Russian Pilot Fends Off Polar Bears

Sergey Ananov a Russian pilot attempting to circumnavigate the Arctic Circle in a two-seater Robinson R22 helicopter went down in the Arctic Ocean after his helicopter lost altitude for nearly three minutes. A gear belt broke midway through his flight to Greenland from Iqualuit and Ananov ditched the aircraft in the Davis Strait in frigid, ice strewn waters.

Sergei Ananov and helicopter

Pilot Sergei Ananov was flying to Nuuk, Greenland from Iqualuit when his helicopter faltered and crashed. Sergei Ananov photo.

Ananvov had time only to secure a life raft before the helicopter sunk out of sight in the ocean. He was rescued off an ice floe 30 hours after his helicopter crashed. At that point Ananov had to fight two enemies; frigid cold and polar bears!

Ananov, a sociologist and journalist, has had no experience with polar bears and had to try anything to fend off a few.


“I was trembling from the very first minute of my stay on the ice,” said Ananov. His clothes were soaking wet.

Shivering in wet clothes,  the first of three polar bears arrived, a moment Ananov describes as “terrifying.”

“I had my strategy,” he says. “I was hiding under my life raft (and) when they were very, very close I just jumped out of my raft.”

“I (understood) I must do something very angry and frightening,” he says, “so I roared at them, I put up my hands and I chased them.”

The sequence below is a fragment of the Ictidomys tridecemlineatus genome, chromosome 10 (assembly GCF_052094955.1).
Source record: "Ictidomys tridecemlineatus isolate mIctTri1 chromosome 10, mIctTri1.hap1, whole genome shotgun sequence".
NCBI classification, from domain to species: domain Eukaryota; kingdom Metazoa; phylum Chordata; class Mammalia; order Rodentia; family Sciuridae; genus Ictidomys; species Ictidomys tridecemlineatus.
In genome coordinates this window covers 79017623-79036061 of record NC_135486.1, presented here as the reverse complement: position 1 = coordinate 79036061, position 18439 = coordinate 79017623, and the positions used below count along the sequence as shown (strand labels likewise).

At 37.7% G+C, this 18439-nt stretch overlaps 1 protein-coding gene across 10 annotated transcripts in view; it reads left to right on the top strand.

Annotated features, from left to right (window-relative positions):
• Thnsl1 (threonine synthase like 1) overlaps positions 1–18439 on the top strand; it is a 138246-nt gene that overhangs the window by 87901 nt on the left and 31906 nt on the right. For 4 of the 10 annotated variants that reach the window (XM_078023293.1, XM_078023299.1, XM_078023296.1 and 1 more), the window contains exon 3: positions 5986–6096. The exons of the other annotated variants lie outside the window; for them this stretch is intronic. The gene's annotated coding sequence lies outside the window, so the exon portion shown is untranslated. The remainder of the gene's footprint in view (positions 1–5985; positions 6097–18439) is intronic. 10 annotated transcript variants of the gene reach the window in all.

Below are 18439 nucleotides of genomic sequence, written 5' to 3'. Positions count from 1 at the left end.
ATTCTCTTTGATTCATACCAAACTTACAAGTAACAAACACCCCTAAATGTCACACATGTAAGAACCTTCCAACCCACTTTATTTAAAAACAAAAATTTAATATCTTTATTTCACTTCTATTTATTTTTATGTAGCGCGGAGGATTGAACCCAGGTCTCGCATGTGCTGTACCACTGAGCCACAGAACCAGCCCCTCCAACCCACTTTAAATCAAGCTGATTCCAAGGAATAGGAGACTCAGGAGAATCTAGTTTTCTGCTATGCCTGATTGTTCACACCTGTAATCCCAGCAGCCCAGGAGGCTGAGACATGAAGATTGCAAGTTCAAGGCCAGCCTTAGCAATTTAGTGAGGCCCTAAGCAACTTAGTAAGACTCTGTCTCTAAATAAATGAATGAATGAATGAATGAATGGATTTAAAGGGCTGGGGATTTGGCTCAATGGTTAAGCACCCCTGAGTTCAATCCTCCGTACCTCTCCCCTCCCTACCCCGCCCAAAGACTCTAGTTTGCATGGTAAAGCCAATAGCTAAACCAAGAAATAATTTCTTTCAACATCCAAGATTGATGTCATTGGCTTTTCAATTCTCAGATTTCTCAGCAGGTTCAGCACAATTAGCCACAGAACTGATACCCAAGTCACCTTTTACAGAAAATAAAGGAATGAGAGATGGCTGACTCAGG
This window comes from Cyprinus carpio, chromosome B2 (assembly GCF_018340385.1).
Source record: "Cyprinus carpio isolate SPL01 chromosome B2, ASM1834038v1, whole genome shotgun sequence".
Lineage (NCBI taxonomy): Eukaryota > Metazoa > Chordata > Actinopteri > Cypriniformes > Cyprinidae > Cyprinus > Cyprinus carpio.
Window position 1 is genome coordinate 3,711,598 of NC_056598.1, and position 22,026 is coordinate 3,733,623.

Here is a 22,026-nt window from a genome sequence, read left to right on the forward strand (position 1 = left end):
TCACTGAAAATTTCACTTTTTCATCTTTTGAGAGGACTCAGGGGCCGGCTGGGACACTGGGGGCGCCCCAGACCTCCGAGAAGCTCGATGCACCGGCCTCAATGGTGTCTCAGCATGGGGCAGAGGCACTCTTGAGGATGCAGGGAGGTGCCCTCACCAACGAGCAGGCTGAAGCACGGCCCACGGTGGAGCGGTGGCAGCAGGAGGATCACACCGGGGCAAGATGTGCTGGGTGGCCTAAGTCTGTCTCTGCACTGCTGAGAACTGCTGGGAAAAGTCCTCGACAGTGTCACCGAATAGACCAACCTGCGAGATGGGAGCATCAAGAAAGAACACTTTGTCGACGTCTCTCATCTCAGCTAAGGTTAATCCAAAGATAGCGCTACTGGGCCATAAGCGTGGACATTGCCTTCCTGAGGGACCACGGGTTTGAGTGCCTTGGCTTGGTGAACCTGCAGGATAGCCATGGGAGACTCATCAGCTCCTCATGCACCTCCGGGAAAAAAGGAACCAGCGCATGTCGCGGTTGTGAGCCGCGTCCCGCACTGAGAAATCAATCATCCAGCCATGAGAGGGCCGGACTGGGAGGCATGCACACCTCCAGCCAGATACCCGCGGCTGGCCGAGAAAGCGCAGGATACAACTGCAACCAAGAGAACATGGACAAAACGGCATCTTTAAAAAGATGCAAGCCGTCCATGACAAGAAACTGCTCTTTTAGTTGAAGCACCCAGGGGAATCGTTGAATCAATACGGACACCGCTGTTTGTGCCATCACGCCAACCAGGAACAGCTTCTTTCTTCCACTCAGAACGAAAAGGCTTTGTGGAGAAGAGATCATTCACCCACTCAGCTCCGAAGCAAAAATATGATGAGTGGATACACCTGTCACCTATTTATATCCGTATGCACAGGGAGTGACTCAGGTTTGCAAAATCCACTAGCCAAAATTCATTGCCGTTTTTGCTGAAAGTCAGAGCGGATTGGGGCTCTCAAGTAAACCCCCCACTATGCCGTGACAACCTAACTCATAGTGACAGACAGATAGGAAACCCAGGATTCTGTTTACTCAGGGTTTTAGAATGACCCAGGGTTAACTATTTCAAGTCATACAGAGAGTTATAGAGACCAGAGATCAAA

As he managed to stay somewhat warm with the life raft as cover and his success in scaring the polar bears away gave him some hope, Ananov quickly faced another  obstacle…fog.

“At some point I was losing hope because I thought this fog will never disappear,” he says.

Late Sunday night, the fog cleared and Ananov heard a helicopter above him and saw a distant light.

“Here I said, ‘Okay this is my last chance and the last flare,’” he added. “They noticed the very last seconds of the flare.”

Canadian Coast Guard ship Pierre Radisson, was the safe haven for Ananov after his rescue. On board he was warmed up, medically treated and ate a “brilliant supper.

Ananov  thanked the coast guard fervently for “a tremendous job.”

Video-2013 National Emmy Award Nominee: Melting Point Greenland

Take a look at this 2012 phenomenal video documentary  by videographer Snorre Wik with additional filming by Jens Christiansson and Marco Tedesco with his research team. Greenland has the world’s second largest ice sheet just behind Antarctica. The percentage of surface ice melt reached an alarming  ninety-seven per cent in the summer of 2012. The footage within the documentary, a national Emmy award nominee in 2012, is breathtaking, disturbing and motivational. With the new year on the horizon, we all need to take a serious, urgent look at how we each can make a difference and cut down our carbon footprint. Take a look at this oddly inspiring film ….then make a resolution!

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